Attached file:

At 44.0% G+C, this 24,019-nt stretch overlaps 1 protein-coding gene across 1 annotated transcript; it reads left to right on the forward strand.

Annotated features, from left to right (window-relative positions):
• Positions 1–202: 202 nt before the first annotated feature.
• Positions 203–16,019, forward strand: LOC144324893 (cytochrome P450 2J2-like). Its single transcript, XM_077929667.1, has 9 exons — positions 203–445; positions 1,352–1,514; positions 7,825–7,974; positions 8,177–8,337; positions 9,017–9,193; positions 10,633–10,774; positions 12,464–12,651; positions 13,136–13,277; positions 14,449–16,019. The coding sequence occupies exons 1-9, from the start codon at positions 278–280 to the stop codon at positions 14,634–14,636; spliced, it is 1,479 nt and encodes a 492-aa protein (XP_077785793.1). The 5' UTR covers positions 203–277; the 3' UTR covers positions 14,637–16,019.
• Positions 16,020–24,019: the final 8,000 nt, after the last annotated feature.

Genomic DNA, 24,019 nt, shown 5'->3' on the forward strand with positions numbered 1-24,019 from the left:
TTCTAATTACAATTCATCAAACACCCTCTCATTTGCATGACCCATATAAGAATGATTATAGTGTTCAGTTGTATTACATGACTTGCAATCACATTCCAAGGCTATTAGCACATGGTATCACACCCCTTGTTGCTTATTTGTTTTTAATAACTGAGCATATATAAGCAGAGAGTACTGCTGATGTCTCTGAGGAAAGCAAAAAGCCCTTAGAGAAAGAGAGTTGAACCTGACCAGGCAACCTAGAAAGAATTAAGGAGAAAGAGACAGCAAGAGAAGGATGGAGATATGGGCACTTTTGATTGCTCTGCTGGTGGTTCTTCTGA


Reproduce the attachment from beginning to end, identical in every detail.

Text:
At 44.0% G+C, this 24,019-nt stretch overlaps 1 protein-coding gene across 1 annotated transcript; it reads left to right on the forward strand.

Annotated features, from left to right (window-relative positions):
• Positions 1–202: 202 nt before the first annotated feature.
• Positions 203–16,019, forward strand: LOC144324893 (cytochrome P450 2J2-like). Its single transcript, XM_077929667.1, has 9 exons — positions 203–445; positions 1,352–1,514; positions 7,825–7,974; positions 8,177–8,337; positions 9,017–9,193; positions 10,633–10,774; positions 12,464–12,651; positions 13,136–13,277; positions 14,449–16,019. The coding sequence occupies exons 1-9, from the start codon at positions 278–280 to the stop codon at positions 14,634–14,636; spliced, it is 1,479 nt and encodes a 492-aa protein (XP_077785793.1). The 5' UTR covers positions 203–277; the 3' UTR covers positions 14,637–16,019.
• Positions 16,020–24,019: the final 8,000 nt, after the last annotated feature.

Genomic DNA, 24,019 nt, shown 5'->3' on the forward strand with positions numbered 1-24,019 from the left:
TTCTAATTACAATTCATCAAACACCCTCTCATTTGCATGACCCATATAAGAATGATTATAGTGTTCAGTTGTATTACATGACTTGCAATCACATTCCAAGGCTATTAGCACATGGTATCACACCCCTTGTTGCTTATTTGTTTTTAATAACTGAGCATATATAAGCAGAGAGTACTGCTGATGTCTCTGAGGAAAGCAAAAAGCCCTTAGAGAAAGAGAGTTGAACCTGACCAGGCAACCTAGAAAGAATTAAGGAGAAAGAGACAGCAAGAGAAGGATGGAGATATGGGCACTTTTGATTGCTCTGCTGGTGGTTCTTCTGA